Why the mainstream media
doesn’t care about the murder of gay teens

Written by FCJ Editor. Posted in Culture, News

Tagged: , , , , ,

Published on February 27, 2008 with 5 Comments

By Tanene Allison

February 27, 2008

Lawrence “Larry” King was shot to death and the media thought that you didn’t need to know about it.

Larry, as you might have now learned, was fifteen and in his junior high school computer lab when Brandon McInerney, 14, followed through on a previously declared threat and shot King.

The mainstream media apparently didn’t think that you needed to know that King had recently come out as gay and had started to wear lipstick, mascara, earrings, and a pair of particularly fierce high heeled boots.

The first LA Times article on the shooting made no reference to Larry’s sexual orientation, or his manner of dress. When the mainstream media first reported the murder, it was stated that the violence stemmed from a “personal dispute” between the two boys. In contrast, ten years ago, the first AP story on Matthew Sheppard’s assault included information about his sexual orientation, a fact that had played a role in his victim status.

Youth groups across the country began holding marches in King’s honor. Details of his death was spread virally on youth-dominated, Facebook. Queer media outlets bubbled over with coverage of the story. The mainstream media remained silent.

Only now, two weeks after King’s murder, is the mainstream media providing coverage of the story. All of those who did not cover the story when it was, well, news, are now covering how it was a story no one else covered either.

Anderson Cooper, wrote in his blog:

“Tonight… we are focusing on a story that hasn’t received the attention it deserves…According to many accounts, he had been bullied repeatedly, and some parents have even claimed students knew of threats to Lawrence’s life. At this point it doesn’t seem clear how much school officials knew of the bullying, but a full investigation needs to be done. If this had been an African-American student bullied by a teenage skinhead, would it have received more attention?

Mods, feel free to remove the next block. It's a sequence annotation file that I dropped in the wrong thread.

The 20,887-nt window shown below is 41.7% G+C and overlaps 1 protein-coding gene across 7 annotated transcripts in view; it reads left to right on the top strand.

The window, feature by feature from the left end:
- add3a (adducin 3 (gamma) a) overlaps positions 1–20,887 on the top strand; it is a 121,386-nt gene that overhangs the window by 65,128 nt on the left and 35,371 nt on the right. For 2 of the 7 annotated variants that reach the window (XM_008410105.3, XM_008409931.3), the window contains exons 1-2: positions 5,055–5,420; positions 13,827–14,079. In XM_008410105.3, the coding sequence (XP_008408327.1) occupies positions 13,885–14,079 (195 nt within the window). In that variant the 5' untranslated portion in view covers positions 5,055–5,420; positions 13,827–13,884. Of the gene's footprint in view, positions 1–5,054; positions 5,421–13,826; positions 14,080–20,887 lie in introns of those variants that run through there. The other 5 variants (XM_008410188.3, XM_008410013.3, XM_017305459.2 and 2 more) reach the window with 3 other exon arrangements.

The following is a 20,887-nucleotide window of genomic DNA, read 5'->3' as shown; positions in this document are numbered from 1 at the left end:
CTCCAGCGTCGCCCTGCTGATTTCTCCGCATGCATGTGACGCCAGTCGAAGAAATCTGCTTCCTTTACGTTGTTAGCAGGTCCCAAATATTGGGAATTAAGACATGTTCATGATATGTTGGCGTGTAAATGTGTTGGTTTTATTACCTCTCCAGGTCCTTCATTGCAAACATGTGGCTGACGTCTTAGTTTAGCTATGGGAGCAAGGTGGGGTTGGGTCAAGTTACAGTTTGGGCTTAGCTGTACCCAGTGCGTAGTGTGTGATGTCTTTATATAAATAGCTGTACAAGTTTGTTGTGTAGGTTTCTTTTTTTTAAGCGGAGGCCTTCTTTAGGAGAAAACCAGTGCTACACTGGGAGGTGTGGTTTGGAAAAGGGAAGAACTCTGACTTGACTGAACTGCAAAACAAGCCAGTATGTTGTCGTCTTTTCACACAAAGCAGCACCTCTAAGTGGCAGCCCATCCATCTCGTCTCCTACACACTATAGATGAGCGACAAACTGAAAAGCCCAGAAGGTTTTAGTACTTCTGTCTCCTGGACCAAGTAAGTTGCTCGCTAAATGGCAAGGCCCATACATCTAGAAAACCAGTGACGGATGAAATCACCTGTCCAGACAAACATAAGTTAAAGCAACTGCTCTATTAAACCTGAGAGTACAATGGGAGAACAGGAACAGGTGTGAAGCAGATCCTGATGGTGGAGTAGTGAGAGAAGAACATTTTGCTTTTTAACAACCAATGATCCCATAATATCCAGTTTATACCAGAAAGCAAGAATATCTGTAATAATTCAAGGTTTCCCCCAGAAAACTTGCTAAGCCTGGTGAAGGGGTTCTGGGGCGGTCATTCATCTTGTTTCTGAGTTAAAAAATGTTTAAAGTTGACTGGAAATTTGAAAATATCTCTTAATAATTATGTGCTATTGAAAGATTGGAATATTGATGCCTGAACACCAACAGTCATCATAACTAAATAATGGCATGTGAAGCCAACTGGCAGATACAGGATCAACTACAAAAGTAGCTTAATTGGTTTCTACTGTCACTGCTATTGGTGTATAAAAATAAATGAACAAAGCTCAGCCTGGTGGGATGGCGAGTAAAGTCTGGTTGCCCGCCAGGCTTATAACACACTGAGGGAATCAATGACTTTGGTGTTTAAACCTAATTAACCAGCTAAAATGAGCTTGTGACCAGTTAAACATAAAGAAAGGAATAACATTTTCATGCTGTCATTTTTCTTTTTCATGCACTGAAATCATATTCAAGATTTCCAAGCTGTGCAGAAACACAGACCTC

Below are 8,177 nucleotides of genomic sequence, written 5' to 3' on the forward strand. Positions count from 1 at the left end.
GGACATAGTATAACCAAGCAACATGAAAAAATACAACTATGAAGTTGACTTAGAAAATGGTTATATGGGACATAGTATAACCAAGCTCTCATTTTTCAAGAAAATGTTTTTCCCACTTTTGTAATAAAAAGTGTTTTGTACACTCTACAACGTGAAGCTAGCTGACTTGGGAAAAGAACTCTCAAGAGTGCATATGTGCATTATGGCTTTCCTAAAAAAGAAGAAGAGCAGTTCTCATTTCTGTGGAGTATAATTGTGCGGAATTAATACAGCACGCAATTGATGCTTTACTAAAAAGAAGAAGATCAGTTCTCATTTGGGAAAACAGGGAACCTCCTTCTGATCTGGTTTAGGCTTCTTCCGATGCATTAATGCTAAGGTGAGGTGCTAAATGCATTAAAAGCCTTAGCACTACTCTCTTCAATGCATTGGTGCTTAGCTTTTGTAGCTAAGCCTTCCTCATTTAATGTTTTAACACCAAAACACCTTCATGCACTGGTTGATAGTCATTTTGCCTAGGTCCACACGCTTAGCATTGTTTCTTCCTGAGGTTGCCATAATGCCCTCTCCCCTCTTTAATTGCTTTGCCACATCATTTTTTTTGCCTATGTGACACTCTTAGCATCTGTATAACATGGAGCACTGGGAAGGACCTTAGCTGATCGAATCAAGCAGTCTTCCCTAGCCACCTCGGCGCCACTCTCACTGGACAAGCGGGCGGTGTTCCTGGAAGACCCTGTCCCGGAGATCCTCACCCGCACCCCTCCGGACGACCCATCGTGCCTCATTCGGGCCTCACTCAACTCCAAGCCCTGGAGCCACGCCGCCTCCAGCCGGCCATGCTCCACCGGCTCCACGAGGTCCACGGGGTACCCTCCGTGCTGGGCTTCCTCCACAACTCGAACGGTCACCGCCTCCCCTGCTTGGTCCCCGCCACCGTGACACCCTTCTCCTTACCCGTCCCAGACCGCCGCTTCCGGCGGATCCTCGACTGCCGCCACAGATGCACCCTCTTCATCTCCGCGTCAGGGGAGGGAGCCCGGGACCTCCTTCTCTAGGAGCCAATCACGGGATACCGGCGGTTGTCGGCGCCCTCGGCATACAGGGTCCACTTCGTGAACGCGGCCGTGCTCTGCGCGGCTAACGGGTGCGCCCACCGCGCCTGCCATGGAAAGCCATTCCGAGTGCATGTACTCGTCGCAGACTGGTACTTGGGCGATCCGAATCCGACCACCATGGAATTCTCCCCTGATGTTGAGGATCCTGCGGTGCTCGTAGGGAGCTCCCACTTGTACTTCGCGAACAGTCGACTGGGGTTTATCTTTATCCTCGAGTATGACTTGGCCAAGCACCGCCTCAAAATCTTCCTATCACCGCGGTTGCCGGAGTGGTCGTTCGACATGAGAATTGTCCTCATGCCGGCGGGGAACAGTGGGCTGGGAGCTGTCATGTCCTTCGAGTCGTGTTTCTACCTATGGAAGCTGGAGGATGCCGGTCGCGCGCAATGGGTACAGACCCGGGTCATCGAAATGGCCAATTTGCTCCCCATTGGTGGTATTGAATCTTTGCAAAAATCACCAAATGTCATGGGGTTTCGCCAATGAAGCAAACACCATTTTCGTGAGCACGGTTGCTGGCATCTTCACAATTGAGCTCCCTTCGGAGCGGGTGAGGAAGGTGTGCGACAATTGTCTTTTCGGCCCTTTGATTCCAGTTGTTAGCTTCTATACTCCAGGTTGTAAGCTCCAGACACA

“Would school officials have taken it more seriously if it had been a Christian campus leader attacked by another student because of his/her religious beliefs? I don’t have the answers to those questions, but I do think they are worth asking.”

All good questions, and I’m grateful they’re being asked, but where was Cooper two weeks ago?

Not that Cooper is alone in his delay. It took the two Democratic candidates for President thirteen days to release comments on King’s death.

The New York Times took four days before running an AP snippet on the murder, and eleven days before they wrote their first story.

MTV News, a leader in coverage of youth issues, ran its first story on King nine days after the murder.

You get the idea.

I bring this all up because these are indeed questions to which there are no easy answers. It is not a new concept that violence against the queer community is often seen as a non-story.

And yet, despite temptation to declare this mainstream silence as a blatant expression of homophobia, I believe it’s more complicated than just that.

As a journalist who presently works in a position where it is my job to notice civil rights stories the media is ignoring, and to seek appropriate coverage, this case particularly stood out for me.

Despite my daily intake of large amounts of newsfeeds, I also first learned of this story via a friend’s Facebook post. Although this particular story falls outside of the purview of my job, I began emailing various journalist friends to figure out what was going on with their silence. These email exchanges quickly produced no real answers.

In an exchange with one of my most queer-friendly, mainstream media pals, no answers were found to the question of the silence. It was almost as if the institutional hindrances to seeing this as a story were so thick that they were impossible to define.